How banks can modernize banking systems
- Banks in Southeast Asia want to upgrade their banking systems.
- Legacy infrastructure and regulatory requirements are holding some of them back.
- A digital engagement platform can enable banks to accelerate their digital journey.
For traditional banks, legacy infrastructure can be a hindrance to modernizing banking systems. In fact, as most traditional banks look to improve their delivery, having banking systems that can meet the demands of customers today is essential.
According to an Infobrief by IDC and Backbase, many banks in the Asia Pacific are still struggling with their current banking systems. While these banks are looking to improve their digital banking architecture, most of them prefer to in-source and build their architecture in-house. While there is nothing wrong with this, many of these banks keep coming back to the question of whether their digital transformation has been effective and has yielded them the ROI, growth, retention, and preference they envisioned.
The study highlighted that Asia Pacific financial institutions are spending up to US$100 billion annually on technology. However, the problem is that this spending does not guarantee competitiveness if not executed properly.
In the past, most banks would prefer to reinvent the wheel and “build” new applications from scratch, especially when offering new digital products. The reason for this is that they need to rely on their legacy infrastructure as well as ensure they meet all regulatory requirements. However, technology has allowed banks to take a different approach to their digital journey.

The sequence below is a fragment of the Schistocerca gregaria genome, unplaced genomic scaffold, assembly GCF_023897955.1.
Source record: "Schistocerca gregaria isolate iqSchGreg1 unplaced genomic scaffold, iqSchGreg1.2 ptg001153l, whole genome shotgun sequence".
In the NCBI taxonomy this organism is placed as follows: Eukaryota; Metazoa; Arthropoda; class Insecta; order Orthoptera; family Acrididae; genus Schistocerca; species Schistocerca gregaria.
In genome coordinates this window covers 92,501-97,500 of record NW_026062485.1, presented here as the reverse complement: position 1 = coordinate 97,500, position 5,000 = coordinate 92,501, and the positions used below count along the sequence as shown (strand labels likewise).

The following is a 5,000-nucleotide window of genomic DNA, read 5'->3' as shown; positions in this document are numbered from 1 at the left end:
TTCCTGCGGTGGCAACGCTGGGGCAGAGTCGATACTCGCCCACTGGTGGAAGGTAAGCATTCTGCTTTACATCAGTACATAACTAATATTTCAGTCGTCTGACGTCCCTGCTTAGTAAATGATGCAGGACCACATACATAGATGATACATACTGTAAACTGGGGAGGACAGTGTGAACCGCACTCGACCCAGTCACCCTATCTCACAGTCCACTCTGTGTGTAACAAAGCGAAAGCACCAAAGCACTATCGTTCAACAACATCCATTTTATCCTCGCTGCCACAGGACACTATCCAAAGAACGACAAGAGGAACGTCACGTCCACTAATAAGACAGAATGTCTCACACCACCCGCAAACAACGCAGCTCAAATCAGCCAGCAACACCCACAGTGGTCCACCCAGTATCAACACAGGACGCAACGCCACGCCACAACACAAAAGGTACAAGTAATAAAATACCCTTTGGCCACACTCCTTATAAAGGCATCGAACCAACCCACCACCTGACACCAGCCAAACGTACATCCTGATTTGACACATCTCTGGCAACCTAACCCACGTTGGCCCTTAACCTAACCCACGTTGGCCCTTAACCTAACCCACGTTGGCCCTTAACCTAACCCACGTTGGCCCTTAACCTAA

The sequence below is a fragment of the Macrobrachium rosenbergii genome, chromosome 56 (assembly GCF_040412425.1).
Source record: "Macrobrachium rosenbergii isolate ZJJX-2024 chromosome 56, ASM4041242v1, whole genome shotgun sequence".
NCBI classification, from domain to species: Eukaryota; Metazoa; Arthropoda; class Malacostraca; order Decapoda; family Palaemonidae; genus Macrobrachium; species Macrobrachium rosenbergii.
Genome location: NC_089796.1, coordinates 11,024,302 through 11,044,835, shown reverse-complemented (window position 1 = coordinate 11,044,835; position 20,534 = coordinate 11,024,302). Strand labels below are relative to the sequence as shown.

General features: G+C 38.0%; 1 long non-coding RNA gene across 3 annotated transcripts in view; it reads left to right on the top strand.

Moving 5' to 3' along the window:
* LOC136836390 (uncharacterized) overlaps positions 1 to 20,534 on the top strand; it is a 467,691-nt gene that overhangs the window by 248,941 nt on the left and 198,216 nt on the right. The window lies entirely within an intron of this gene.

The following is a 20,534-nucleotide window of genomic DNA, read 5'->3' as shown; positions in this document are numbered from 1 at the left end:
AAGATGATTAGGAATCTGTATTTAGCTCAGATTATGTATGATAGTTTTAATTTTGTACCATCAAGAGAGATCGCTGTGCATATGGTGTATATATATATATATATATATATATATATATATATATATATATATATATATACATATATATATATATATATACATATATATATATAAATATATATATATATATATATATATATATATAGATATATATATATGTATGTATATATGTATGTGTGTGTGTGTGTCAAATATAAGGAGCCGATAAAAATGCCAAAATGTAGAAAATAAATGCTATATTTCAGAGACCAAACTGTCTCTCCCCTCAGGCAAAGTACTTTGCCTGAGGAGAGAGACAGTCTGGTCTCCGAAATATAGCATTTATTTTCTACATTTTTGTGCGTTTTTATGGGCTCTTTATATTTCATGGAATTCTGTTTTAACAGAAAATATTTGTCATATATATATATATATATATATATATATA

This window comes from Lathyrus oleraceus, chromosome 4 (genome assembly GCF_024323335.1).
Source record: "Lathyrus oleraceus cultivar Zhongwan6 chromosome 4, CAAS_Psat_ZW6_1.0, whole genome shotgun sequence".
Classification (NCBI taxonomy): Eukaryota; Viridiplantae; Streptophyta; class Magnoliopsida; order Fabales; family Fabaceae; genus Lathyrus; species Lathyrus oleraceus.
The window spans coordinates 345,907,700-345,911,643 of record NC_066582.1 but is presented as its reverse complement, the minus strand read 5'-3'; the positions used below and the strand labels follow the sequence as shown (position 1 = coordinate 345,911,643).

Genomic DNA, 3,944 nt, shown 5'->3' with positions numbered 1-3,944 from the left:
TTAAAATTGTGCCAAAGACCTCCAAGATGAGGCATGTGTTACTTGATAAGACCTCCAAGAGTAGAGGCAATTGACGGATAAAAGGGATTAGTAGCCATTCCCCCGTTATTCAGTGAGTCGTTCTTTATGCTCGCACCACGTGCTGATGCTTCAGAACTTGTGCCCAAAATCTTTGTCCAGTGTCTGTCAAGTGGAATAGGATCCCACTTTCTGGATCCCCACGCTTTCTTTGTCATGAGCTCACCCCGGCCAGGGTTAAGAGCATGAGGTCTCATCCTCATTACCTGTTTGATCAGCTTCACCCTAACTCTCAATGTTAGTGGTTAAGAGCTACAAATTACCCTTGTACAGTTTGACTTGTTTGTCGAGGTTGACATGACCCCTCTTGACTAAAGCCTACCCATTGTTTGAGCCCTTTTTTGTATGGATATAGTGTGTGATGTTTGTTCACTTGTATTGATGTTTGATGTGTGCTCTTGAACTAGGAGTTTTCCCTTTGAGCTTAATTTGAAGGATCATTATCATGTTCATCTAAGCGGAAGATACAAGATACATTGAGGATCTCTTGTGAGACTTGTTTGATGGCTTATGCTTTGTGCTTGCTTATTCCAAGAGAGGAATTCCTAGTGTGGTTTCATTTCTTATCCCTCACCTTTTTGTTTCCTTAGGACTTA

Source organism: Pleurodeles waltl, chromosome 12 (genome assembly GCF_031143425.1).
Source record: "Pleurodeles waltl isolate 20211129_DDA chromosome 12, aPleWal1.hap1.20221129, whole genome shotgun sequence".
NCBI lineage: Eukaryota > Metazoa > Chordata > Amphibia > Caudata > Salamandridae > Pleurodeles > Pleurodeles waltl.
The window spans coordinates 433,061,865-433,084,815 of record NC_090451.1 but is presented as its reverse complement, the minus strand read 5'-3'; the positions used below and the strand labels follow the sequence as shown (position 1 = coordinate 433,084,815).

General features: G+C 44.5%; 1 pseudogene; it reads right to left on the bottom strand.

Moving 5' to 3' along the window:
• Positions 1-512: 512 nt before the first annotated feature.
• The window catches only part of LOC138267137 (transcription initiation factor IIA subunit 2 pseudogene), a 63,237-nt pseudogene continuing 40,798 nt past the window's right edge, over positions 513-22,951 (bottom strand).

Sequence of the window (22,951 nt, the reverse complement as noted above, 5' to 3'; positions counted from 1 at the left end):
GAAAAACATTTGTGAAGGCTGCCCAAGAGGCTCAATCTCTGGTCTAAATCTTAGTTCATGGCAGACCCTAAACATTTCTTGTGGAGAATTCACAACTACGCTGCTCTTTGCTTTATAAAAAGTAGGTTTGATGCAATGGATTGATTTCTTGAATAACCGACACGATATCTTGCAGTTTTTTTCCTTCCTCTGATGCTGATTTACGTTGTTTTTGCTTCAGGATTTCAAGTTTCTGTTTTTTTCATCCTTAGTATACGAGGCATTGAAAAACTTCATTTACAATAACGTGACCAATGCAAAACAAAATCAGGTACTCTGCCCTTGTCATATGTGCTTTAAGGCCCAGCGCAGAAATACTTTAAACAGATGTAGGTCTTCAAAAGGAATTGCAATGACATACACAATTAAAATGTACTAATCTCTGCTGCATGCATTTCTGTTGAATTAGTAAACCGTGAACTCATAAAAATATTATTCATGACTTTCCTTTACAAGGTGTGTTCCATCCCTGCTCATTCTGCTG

“Building in-house has been a de-facto strategy by banks, but it’s no longer feasible to deliver to the pace and scale that is required to be competitive. The complexities that come with the extensive amount of data layers, channels, features, upstream and downstream integration that needs to support legacy and modern systems to manage and orchestrate sophisticatedly is where in-house implementation breaks apart,” said Ashish Kakar, Senior Director of Research, APAC of IDC.
Today, banking customers encounter difficulties accessing various services through separate interfaces. They also lack a consolidated overview of their portfolios and must undergo lengthy onboarding procedures. The desire for instant approvals and efficient digital processes remains unsatisfied. Moreover, providing personalized experiences, targeted segmentation, and pertinent promotions based on customers’ lifestyles, life events, and objectives remains elusive.
Furthermore, backend operations in banking systems are adversely affected due to the absence of intelligent support in contact centers. This leads to customers repeating information to different service agents because a comprehensive, all-encompassing view of the customer is absent. This situation arises because banks excessively emphasize allocating resources to improving banking platforms. This emphasis has come at the expense of prioritizing developing unique customer journeys and enhancing the overall customer experience.
The Digital Engagement Platform
The analysis in the IDC Infobrief finds the “Adopt and Build” approach a pragmatic solution for banks to accelerate their go-to-market efforts. The approach differentiates where it matters instead of reinventing the wheel. By adopting and building upon a collaborative platform, banks can achieve 40% faster time-to-market. And this is also where digital engagement banking platforms can benefit the bank.
A digital engagement platform is a unified platform with the customer at the center, empowering banks to accelerate digital transformation. From customer onboarding to servicing, loyalty, and loan origination, the single platform improves every aspect of the customer experience.
Built from the ground up, Backbase’s Engagement Banking Platform easily plugs into existing core banking systems. It comes pre-integrated with the latest fintech so that financial institutions can innovate at scale.
A bank can launch an engagement banking platform within 11 months. In contrast, a complete “build” approach taken by a traditional bank would take around 20 months. The “Adopt and Build” method is also 2.3 times more cost-effective than the typical in-house “build” option.